Expertise Can Wear Many Faces

Modern healthcare could not survive without experts and their years of experience and training, but when expertise becomes dogmatic, innovation is slowed. We need to be more inclusive in our definition of expertise.

By John Halamka, M.D., President, Mayo Clinic Platform, and Paul Cerrato, senior research analyst and communications specialist, Mayo Clinic Platform.

As most clinicians know, expertise is an indispensable part of medical practice. As we point out in our new book, Redefining the Boundaries of Medicine, without experts, patients would be left to navigate complex healthcare issues on their own; and countless government officials and business executives would be deprived of much-needed intelligence to make day-to-day decisions. By on the other hand, experts must have humility and a willingness to accept new ideas. As Richard Feynman, the Nobel prize-winning physicist, once said: “In order to progress, we must recognize our ignorance and leave room for doubt…” Thomas Huxley, the 19th-century British biologist, took that observation a step further, pointing out that new truths in science “often begin as heresy, advance to orthodoxy, and end as superstition.” We must learn to explore new ideas, fund new experiments outside of mainstream orthodoxy, and disrupt our own business models in the interest of finding a better way.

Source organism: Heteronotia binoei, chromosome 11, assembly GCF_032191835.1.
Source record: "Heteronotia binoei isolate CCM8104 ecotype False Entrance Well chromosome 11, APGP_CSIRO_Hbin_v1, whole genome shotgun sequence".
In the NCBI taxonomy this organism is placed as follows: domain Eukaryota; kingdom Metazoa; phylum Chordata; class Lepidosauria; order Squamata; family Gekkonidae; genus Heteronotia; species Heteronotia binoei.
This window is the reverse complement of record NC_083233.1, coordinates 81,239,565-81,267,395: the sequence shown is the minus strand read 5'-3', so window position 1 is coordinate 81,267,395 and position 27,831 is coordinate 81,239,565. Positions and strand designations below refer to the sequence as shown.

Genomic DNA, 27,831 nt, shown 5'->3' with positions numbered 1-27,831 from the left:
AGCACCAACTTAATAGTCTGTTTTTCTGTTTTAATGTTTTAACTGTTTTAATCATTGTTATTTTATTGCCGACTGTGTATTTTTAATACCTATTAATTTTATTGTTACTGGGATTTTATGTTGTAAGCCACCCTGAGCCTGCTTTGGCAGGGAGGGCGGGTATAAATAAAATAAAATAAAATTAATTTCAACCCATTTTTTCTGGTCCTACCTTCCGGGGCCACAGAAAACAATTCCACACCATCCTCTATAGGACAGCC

If health care is to move beyond the status quo, it will have to embrace a community of thinkers including patients, citizen scientists and independent scholars. We must embrace unconventional thinkers who can “color outside the lines” and generate innovations that move medicine into the future. Because experts also serve as gatekeepers and peer reviewers for the most influential medical journals, they must embrace a tolerance for novel inquiry.

BMJ Health and Care Informatics (BMJ HCI) recently launched a program that brings patients, the general public, and caregivers into the loop, enabling them to serve as both authors and peer reviewers. The new program will give those outside traditional academic circles a voice. As Dana Lewis and Philip Scott state in BMJ HCI: “There are many benefits to having patient reviewers, such as providing clarity to the authors by asking more detailed questions about design, methods and analyses. Patient reviewers can provide insight into the language of a manuscript that can be unintentionally written in a jargon-filled way that may not be understandable to patients or other researchers.” Similarly, the opportunity to write for the professional medical press will enable readers to be exposed to “perspectives that are not currently found in existing medical literature…[and] improve the understanding of the lived experience of the disease or condition, including interactions and communication with the healthcare system.”

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